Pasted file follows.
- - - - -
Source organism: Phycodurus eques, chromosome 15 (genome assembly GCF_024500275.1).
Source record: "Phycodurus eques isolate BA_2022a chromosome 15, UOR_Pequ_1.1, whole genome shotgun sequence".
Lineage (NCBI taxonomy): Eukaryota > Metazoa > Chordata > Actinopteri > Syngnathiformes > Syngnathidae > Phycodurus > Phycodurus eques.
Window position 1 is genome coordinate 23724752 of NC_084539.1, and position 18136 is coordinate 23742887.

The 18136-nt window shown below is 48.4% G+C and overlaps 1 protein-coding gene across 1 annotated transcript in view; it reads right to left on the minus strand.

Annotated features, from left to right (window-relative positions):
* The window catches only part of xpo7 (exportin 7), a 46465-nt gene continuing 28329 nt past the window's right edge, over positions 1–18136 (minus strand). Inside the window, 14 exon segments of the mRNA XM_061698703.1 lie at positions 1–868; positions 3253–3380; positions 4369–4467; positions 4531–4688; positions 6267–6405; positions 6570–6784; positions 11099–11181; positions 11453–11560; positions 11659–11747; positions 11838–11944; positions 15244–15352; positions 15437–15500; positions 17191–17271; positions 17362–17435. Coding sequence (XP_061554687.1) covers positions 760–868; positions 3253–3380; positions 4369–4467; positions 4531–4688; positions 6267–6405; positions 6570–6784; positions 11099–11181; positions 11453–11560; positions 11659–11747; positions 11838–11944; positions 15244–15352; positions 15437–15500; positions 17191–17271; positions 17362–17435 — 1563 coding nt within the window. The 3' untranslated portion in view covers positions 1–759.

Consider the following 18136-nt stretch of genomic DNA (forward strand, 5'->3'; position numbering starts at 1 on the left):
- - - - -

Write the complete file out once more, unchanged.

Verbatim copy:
Source organism: Phycodurus eques, chromosome 15 (genome assembly GCF_024500275.1).
Source record: "Phycodurus eques isolate BA_2022a chromosome 15, UOR_Pequ_1.1, whole genome shotgun sequence".
Lineage (NCBI taxonomy): Eukaryota > Metazoa > Chordata > Actinopteri > Syngnathiformes > Syngnathidae > Phycodurus > Phycodurus eques.
Window position 1 is genome coordinate 23724752 of NC_084539.1, and position 18136 is coordinate 23742887.

The 18136-nt window shown below is 48.4% G+C and overlaps 1 protein-coding gene across 1 annotated transcript in view; it reads right to left on the minus strand.

Annotated features, from left to right (window-relative positions):
* The window catches only part of xpo7 (exportin 7), a 46465-nt gene continuing 28329 nt past the window's right edge, over positions 1–18136 (minus strand). Inside the window, 14 exon segments of the mRNA XM_061698703.1 lie at positions 1–868; positions 3253–3380; positions 4369–4467; positions 4531–4688; positions 6267–6405; positions 6570–6784; positions 11099–11181; positions 11453–11560; positions 11659–11747; positions 11838–11944; positions 15244–15352; positions 15437–15500; positions 17191–17271; positions 17362–17435. Coding sequence (XP_061554687.1) covers positions 760–868; positions 3253–3380; positions 4369–4467; positions 4531–4688; positions 6267–6405; positions 6570–6784; positions 11099–11181; positions 11453–11560; positions 11659–11747; positions 11838–11944; positions 15244–15352; positions 15437–15500; positions 17191–17271; positions 17362–17435 — 1563 coding nt within the window. The 3' untranslated portion in view covers positions 1–759.

Consider the following 18136-nt stretch of genomic DNA (forward strand, 5'->3'; position numbering starts at 1 on the left):